Carolyn Singer: Hidden beauty: The winter landscape |

Carolyn Singer: Hidden beauty: The winter landscape

Carolyn Singer
Star magnolia (Magnolia stellata) has gray bark that can brighten a winter landscape.
Photo by Carolyn Singer |

Deciduous shade trees and evergreens, natives and non-natives, flowering or fruiting, trees large and small define our landscapes.

Selected for mature height and width, for color in bloom, for fragrance, even for the shape of the leaf, and certainly for fall color, a broad range of trees does well in our foothill climate.

But the one characteristic that is seldom mentioned is the texture and color of the bark.

In winter this may be the most dominant feature, even adding a focal point to the landscape.

As trees age, the bark on the majestic trunk is highly visible when we stand near a venerable specimen.

More than once I have stopped in my tracks when walking near an old tree, drawn to its beauty. Height is impressive, but better viewed at a distance.

Up close, the bark of the tree often has so much detail that I am captivated. The colors of bark range through shades of brown and gray, and even gold.

I once read a line in a novel by western writer Wallace Stegner where he describes the native ponderosa pine as having purple bark.

I was inspired by his words to look again.

Appreciating the patterns of bark

With consistent winter rains the bright green of moss often appears on the north side of a trunk.

Slow down and take a look. Surrounded by a beautiful native landscape, you won’t have to go far for this “hidden” winter beauty.

The common ponderosa pine has bark with tones of gray and brown. I see streaks of golden brown. The pattern of bark on my oldest tree looks like a jigsaw puzzle, creating beautiful shadows on a sunny day and contrasts of light and dark when the bark is wet from rains.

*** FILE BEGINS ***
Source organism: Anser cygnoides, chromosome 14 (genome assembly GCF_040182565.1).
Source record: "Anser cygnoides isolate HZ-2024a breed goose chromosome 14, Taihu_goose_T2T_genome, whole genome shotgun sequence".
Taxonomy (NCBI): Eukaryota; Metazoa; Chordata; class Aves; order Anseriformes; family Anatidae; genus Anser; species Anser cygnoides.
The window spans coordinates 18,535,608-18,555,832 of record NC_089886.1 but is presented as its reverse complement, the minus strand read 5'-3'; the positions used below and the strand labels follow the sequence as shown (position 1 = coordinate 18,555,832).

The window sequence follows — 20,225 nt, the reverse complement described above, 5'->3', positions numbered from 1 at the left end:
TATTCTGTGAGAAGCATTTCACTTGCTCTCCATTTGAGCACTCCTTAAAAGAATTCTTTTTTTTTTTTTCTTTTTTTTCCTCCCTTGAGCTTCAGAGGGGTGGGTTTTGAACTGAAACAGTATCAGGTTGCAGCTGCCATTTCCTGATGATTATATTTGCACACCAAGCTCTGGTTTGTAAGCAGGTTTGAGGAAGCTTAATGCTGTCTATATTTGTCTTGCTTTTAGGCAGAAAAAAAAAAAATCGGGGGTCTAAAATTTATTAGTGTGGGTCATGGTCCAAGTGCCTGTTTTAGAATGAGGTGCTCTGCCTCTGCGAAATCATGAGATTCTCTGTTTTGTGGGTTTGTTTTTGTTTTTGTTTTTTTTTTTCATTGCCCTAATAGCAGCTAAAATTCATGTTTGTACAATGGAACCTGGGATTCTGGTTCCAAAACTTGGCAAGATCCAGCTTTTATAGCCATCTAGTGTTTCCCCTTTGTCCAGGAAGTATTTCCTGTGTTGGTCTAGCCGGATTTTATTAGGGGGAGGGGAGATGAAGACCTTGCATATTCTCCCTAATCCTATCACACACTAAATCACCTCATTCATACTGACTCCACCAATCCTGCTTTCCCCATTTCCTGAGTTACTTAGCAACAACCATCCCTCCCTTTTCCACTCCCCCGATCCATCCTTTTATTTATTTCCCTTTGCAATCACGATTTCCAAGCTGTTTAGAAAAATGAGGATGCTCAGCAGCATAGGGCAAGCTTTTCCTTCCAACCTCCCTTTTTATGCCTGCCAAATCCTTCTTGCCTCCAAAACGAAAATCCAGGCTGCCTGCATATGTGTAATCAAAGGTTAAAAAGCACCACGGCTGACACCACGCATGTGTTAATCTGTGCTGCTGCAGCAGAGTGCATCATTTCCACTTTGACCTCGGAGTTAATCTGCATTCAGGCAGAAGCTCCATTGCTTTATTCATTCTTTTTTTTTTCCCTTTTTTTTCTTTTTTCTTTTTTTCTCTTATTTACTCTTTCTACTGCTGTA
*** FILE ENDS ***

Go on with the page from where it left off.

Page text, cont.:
Less common, the Sierra redwood has strongly vertical patterns to its bark.

An old trunk is ridged, dominant sections alternating with narrow, deeper lines that always seem to be in shadow. I had the lowest branches removed to expose this handsome trunk. Old cedars appear to have bark overlapping in sections.

Our striking native madrone has a trunk of rich mahogany. Exfoliating (peeling) bark adds to the beauty. The paperbark maple (Acer griseum) has a similar trunk color and texture, although the peeling bark is more dominant. Snow may be caught in the bark after a storm, sculpting a beautiful winter feature in those gardens fortunate to have this rare maple.

Some trees in my garden have mottled bark, a random pattern of darker patches on a lighter background. This variation may not be visible except upon close inspection. Place a tree with this fine detail near a path or next to a garden bench.

Gray bark brightens the winter landscape. Star magnolia (Magnolia stellata) is one of my favorite small trees. It is quite different from the large evergreen magnolia that is more common.

Gray bark year round is a strong feature. In the winter months the gray branches have buds that resemble pussy-willows, each bud the promise of a creamy white fragrant flower in early spring.

The chaste tree (Vitx agnus-castus) at the Cedar Ridge Post Office causes quite a stir when its dynamic blue flowers burst into bloom in late summer.

In winter the flowers have faded to interesting seed pods which will be pruned off to encourage more flowering this coming summer. Whether this excellent small tree is pruned or unpruned, the gray bark on the trunk and branches is now the highlight.

Winter provides an opportunity to discover more of the hidden beauty that surrounds us.

Carolyn Singer has gardened organically in Nevada County since 1977. She is the author of the award-winning “The Seasoned Gardener, 5 decades of sustainable and practical garden wisdom,” and two volumes of “Deer in My Garden” (deer-resistant plants), available locally. Send your gardening questions and comments to Check out her website at

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